Salt can help your pickles in yet another way.
When you put vegetables in salty brine, the water inside
the vegetables flows out into the brine, making the pickles
crunchier. This passage of water, known as osmosis,
occurs because of the tendency of substances to move through
a membranelike a cucumber skinfrom an area
of high concentration to an area of low concentration.
In this case, the salty brine solution has a lower water
concentration than the water inside fresh vegetables,
so water will flow out of the vegetables.
All foods are continually assaulted by many kinds of microorganisms,
racing to eat as much as possible. When you pickle vegetables
by fermentation, you help one type of microbe win this "race."
More specifically, you create special conditions in your pickle
crock that keep away "bad" spoilage-causing microorganisms,
and that allow a unique class of "good" bacteria,
called lactic acid bacteria, to colonize your cucumbers.
Why are lactic acid bacteria good?
As lactic acid bacteria grow in your pickle crock, they digest
sugars in the cucumbers and produce lactic acid. Not only does
this acid give the pickles their characteristic sour tang, it
controls the spread of spoilage microbes. Also, by gobbling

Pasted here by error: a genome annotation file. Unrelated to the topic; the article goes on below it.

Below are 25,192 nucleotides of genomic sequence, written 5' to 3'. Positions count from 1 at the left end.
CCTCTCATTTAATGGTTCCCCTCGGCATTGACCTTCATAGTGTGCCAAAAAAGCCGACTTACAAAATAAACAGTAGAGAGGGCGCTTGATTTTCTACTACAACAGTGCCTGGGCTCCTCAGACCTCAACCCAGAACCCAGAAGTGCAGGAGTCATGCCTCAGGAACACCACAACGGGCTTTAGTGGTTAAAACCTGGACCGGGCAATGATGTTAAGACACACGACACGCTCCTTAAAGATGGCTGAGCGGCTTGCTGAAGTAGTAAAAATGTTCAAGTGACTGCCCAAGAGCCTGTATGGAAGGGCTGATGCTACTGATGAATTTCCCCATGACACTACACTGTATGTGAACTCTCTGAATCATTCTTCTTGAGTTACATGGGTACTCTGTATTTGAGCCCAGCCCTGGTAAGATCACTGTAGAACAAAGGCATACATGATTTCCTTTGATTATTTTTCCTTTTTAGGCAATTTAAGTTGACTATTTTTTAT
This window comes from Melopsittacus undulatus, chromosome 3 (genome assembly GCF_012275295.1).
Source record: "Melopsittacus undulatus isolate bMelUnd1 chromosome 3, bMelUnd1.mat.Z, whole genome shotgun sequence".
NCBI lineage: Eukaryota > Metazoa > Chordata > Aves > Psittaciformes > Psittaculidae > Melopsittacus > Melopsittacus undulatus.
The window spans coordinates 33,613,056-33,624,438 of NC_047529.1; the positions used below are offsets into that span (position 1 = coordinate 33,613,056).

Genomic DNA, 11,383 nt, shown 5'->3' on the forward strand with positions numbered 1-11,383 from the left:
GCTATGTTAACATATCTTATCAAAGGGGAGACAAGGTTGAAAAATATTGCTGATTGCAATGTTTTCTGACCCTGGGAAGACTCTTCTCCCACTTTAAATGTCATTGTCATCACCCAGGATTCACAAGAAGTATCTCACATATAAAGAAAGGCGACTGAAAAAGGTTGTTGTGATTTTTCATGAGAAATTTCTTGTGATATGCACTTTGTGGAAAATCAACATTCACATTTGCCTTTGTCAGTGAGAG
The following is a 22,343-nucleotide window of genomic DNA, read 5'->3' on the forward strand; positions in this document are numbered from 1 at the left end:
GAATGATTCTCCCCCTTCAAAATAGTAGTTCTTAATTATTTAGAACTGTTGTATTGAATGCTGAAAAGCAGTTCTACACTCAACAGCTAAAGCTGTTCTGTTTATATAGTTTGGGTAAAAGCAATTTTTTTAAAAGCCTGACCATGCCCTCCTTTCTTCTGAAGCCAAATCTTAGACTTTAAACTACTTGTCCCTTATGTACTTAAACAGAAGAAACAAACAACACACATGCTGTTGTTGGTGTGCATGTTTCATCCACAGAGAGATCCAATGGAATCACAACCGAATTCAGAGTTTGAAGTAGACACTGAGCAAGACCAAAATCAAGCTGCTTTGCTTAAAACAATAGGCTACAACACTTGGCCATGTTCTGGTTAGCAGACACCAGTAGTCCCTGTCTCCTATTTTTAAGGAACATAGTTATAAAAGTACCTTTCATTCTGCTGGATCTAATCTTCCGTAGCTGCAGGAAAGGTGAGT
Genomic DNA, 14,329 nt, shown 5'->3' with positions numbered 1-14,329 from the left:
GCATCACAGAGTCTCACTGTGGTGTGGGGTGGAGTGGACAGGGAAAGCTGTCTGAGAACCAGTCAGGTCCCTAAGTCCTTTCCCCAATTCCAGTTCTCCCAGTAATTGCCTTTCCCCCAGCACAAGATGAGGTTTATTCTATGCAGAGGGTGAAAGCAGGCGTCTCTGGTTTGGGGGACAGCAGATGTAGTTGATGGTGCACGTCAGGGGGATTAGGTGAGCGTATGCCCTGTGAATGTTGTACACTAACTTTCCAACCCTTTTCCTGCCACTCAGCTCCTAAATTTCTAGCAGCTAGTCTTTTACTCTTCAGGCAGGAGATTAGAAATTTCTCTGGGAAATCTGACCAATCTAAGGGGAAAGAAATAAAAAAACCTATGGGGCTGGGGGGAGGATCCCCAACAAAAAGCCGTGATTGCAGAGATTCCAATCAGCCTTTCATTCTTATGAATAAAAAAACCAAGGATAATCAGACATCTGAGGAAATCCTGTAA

up the sugars, lactic acid bacteria remove a potential
food source for bad bacteria.
Salt gives the good guys an edge.
Adding salt to your pickling brine is one important way to help
lactic acid bacteria win the microbial race. At a certain salt
concentration, lactic acid bacteria grow more quickly than other
microbes, and have a competitive advantage. Below this "right"
concentration, bad bacteria may survive and spread more easily,
possibly out-competing lactic acid bacteria and spoiling your
Too much salt is also a problem: Lactic acid bacteria cannot
thrive, leaving your vegetables unpickled. Whats more,
salt-tolerant yeasts can spread more quickly. By consuming lactic
acid, yeasts make the pickles less acidicand more hospitable
to spoilage microbes.
Oxygen gives the bad guys one leg up.
During fermentation, its important to keep your crock
covered to seal out the air. Thats because oxygen encourages
the spread of spoilage microbes. Any exposed pickle or brine
becomes a breeding ground for the bad microbes, which can spread
to spoil the entire batch.
Too hot . . . too cold . . . just right.
A pickle-maker can also control the microbial garden in a pickle
crock by adjusting the temperature. The ideal temperature range
for lactic acid bacteriaand successful fermentationis
70° F75° F. If its too chilly or too toasty
in the room, other microbes may gain a competitive advantage
over lactic acid bacteria.
Additionally, temperature influences the speed of fermentation:
The lower the temperature, the slower the pickles will ferment.
By slowing fermentation, you can gain more control over the